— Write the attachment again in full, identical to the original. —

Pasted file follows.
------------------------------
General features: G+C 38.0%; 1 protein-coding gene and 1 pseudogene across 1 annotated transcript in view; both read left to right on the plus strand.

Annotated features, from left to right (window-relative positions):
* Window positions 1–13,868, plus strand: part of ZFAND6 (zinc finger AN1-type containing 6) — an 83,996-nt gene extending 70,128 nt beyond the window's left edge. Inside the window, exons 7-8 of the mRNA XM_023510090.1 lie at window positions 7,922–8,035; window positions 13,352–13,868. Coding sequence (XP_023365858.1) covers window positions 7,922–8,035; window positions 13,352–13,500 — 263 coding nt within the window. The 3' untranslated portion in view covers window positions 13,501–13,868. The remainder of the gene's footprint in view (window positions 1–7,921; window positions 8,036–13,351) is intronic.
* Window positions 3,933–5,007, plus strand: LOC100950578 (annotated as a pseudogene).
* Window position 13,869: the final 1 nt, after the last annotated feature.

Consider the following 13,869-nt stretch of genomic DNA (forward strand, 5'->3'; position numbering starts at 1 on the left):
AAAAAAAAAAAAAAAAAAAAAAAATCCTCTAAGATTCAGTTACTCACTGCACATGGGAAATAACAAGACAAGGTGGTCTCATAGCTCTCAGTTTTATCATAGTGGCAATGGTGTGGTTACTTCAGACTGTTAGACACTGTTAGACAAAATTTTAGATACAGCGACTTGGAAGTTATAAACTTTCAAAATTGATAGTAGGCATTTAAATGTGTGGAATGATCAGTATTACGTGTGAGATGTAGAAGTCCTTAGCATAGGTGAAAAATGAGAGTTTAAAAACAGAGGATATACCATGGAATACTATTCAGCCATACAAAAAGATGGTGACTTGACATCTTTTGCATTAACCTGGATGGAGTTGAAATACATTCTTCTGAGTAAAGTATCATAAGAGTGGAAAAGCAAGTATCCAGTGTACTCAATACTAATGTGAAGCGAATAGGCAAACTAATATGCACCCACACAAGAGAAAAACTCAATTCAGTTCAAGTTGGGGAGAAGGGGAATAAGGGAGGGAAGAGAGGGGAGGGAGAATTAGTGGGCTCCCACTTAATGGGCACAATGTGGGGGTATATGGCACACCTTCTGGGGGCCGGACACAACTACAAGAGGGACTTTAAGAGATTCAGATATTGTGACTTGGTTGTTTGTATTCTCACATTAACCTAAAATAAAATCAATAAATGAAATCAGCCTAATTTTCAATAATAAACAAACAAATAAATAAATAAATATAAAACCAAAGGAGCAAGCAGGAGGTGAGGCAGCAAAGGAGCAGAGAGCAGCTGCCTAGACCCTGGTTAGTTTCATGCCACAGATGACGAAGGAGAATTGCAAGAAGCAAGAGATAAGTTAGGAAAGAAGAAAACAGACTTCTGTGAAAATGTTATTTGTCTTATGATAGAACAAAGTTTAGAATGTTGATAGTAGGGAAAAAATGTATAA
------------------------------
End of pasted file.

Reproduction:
General features: G+C 38.0%; 1 protein-coding gene and 1 pseudogene across 1 annotated transcript in view; both read left to right on the plus strand.

Annotated features, from left to right (window-relative positions):
* Window positions 1–13,868, plus strand: part of ZFAND6 (zinc finger AN1-type containing 6) — an 83,996-nt gene extending 70,128 nt beyond the window's left edge. Inside the window, exons 7-8 of the mRNA XM_023510090.1 lie at window positions 7,922–8,035; window positions 13,352–13,868. Coding sequence (XP_023365858.1) covers window positions 7,922–8,035; window positions 13,352–13,500 — 263 coding nt within the window. The 3' untranslated portion in view covers window positions 13,501–13,868. The remainder of the gene's footprint in view (window positions 1–7,921; window positions 8,036–13,351) is intronic.
* Window positions 3,933–5,007, plus strand: LOC100950578 (annotated as a pseudogene).
* Window position 13,869: the final 1 nt, after the last annotated feature.

Consider the following 13,869-nt stretch of genomic DNA (forward strand, 5'->3'; position numbering starts at 1 on the left):
AAAAAAAAAAAAAAAAAAAAAAAATCCTCTAAGATTCAGTTACTCACTGCACATGGGAAATAACAAGACAAGGTGGTCTCATAGCTCTCAGTTTTATCATAGTGGCAATGGTGTGGTTACTTCAGACTGTTAGACACTGTTAGACAAAATTTTAGATACAGCGACTTGGAAGTTATAAACTTTCAAAATTGATAGTAGGCATTTAAATGTGTGGAATGATCAGTATTACGTGTGAGATGTAGAAGTCCTTAGCATAGGTGAAAAATGAGAGTTTAAAAACAGAGGATATACCATGGAATACTATTCAGCCATACAAAAAGATGGTGACTTGACATCTTTTGCATTAACCTGGATGGAGTTGAAATACATTCTTCTGAGTAAAGTATCATAAGAGTGGAAAAGCAAGTATCCAGTGTACTCAATACTAATGTGAAGCGAATAGGCAAACTAATATGCACCCACACAAGAGAAAAACTCAATTCAGTTCAAGTTGGGGAGAAGGGGAATAAGGGAGGGAAGAGAGGGGAGGGAGAATTAGTGGGCTCCCACTTAATGGGCACAATGTGGGGGTATATGGCACACCTTCTGGGGGCCGGACACAACTACAAGAGGGACTTTAAGAGATTCAGATATTGTGACTTGGTTGTTTGTATTCTCACATTAACCTAAAATAAAATCAATAAATGAAATCAGCCTAATTTTCAATAATAAACAAACAAATAAATAAATAAATATAAAACCAAAGGAGCAAGCAGGAGGTGAGGCAGCAAAGGAGCAGAGAGCAGCTGCCTAGACCCTGGTTAGTTTCATGCCACAGATGACGAAGGAGAATTGCAAGAAGCAAGAGATAAGTTAGGAAAGAAGAAAACAGACTTCTGTGAAAATGTTATTTGTCTTATGATAGAACAAAGTTTAGAATGTTGATAGTAGGGAAAAAATGTATAA